Further along in my dialogue with NPR over its embrace of "he said, she said" reporting: two new items to report. Another engagement with NPR's ombudsman. And Voice of San Diego's reporters handbook, which disallows he said, she said.
Apparently, NPR people do not understand what the critique of he said, she said is all about. It's not about editorializing. Or taking sides. It's failing to do the reporting required to shed light on conflicting truth claims.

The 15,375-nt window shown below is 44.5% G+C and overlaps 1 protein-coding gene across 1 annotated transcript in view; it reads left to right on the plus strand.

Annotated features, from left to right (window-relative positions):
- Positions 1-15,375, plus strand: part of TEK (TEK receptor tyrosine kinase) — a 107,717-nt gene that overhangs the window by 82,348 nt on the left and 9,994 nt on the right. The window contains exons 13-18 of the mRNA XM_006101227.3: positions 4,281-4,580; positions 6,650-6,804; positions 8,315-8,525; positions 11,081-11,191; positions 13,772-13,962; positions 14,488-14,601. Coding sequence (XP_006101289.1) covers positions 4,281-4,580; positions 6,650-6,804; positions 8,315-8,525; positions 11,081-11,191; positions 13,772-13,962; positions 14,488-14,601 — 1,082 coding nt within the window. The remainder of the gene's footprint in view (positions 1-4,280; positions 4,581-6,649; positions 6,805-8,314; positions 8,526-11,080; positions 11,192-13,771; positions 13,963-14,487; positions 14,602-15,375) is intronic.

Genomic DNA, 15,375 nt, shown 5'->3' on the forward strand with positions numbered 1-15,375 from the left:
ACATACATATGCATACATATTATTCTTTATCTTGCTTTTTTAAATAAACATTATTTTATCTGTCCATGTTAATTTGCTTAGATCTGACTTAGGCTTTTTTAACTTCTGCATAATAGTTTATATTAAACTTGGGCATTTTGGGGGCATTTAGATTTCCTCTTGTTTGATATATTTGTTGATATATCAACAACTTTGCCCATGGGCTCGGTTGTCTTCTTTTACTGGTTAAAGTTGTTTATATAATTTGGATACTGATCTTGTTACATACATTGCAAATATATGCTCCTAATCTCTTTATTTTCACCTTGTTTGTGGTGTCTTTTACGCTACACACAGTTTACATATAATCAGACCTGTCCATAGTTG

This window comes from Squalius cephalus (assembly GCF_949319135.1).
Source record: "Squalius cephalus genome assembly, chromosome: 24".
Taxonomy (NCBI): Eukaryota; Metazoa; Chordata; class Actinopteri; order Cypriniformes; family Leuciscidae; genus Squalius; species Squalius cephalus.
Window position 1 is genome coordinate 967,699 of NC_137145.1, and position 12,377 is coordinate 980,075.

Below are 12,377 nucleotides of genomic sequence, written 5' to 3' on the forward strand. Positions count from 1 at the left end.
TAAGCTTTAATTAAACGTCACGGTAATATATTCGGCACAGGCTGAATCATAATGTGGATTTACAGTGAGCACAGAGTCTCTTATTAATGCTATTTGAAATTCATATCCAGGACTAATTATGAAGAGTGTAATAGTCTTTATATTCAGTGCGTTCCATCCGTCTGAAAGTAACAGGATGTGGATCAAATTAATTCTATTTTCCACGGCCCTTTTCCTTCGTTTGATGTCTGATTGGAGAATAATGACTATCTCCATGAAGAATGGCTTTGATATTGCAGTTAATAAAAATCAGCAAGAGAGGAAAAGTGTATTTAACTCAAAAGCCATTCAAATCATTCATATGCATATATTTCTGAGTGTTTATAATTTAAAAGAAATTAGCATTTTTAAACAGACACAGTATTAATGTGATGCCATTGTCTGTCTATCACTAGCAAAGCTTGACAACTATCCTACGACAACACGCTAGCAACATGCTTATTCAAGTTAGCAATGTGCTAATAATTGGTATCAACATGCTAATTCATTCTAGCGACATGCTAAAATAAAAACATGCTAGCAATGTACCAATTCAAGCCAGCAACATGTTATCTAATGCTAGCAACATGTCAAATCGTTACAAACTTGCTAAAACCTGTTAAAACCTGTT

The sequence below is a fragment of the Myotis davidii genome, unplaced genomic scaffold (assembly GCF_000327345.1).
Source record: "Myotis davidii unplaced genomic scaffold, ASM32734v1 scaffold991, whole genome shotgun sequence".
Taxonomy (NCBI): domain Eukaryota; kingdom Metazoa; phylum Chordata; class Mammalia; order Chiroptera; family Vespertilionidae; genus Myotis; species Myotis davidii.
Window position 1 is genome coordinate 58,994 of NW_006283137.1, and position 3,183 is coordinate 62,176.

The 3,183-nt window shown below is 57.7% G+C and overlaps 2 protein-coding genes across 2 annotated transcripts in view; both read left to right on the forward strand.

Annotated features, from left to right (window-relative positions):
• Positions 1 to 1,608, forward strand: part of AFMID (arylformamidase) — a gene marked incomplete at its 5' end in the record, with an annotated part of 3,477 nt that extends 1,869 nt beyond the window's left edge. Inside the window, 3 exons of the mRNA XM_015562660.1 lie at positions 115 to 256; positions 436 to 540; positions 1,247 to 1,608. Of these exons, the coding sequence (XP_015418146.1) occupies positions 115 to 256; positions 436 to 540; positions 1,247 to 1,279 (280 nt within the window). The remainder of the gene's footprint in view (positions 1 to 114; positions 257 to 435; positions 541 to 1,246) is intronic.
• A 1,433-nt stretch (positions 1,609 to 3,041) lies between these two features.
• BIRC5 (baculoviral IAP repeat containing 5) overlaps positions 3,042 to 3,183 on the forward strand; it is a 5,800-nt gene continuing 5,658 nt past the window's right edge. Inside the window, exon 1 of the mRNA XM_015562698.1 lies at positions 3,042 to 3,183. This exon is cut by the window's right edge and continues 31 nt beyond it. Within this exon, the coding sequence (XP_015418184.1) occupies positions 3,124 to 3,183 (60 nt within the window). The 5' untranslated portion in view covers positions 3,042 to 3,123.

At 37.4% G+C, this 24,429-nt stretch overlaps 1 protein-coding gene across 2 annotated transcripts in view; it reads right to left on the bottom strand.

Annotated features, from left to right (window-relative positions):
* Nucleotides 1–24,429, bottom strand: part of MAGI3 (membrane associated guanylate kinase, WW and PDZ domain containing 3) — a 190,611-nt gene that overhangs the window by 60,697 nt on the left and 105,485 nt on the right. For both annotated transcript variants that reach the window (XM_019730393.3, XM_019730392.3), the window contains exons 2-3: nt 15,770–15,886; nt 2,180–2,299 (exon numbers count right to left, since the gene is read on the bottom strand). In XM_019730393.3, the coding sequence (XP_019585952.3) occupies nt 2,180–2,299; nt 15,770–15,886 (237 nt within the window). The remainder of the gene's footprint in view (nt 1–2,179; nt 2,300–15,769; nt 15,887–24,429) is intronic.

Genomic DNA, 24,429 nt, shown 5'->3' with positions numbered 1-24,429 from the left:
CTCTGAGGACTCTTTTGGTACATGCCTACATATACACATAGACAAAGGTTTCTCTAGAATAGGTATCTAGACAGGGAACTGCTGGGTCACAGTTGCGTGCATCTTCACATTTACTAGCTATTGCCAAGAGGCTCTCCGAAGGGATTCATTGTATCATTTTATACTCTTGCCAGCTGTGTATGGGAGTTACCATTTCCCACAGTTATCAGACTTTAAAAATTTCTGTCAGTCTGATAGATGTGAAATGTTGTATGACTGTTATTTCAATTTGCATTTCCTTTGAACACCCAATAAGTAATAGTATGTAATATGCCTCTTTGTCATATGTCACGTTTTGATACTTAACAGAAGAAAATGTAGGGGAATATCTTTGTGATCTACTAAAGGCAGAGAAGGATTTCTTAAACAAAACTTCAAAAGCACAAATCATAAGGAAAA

This is something I wrote when the shock of September 11th, 2001 was still... there. I am reprinting it today to mark the ten year anniversary of that event. Peace.
Published 11 Sep 2011 10:20 am
PRESSTHINK is a project of the Arthur L. Carter Journalism Institute at New York University. It is written and edited by professor Jay Rosen, who has taught at NYU since 1986. The blog is about the fate of the press in a digital era and the challenges involved in rethinking what journalism is today. It presents essays, press criticism, interviews and speeches. PressThink does not accept advertising.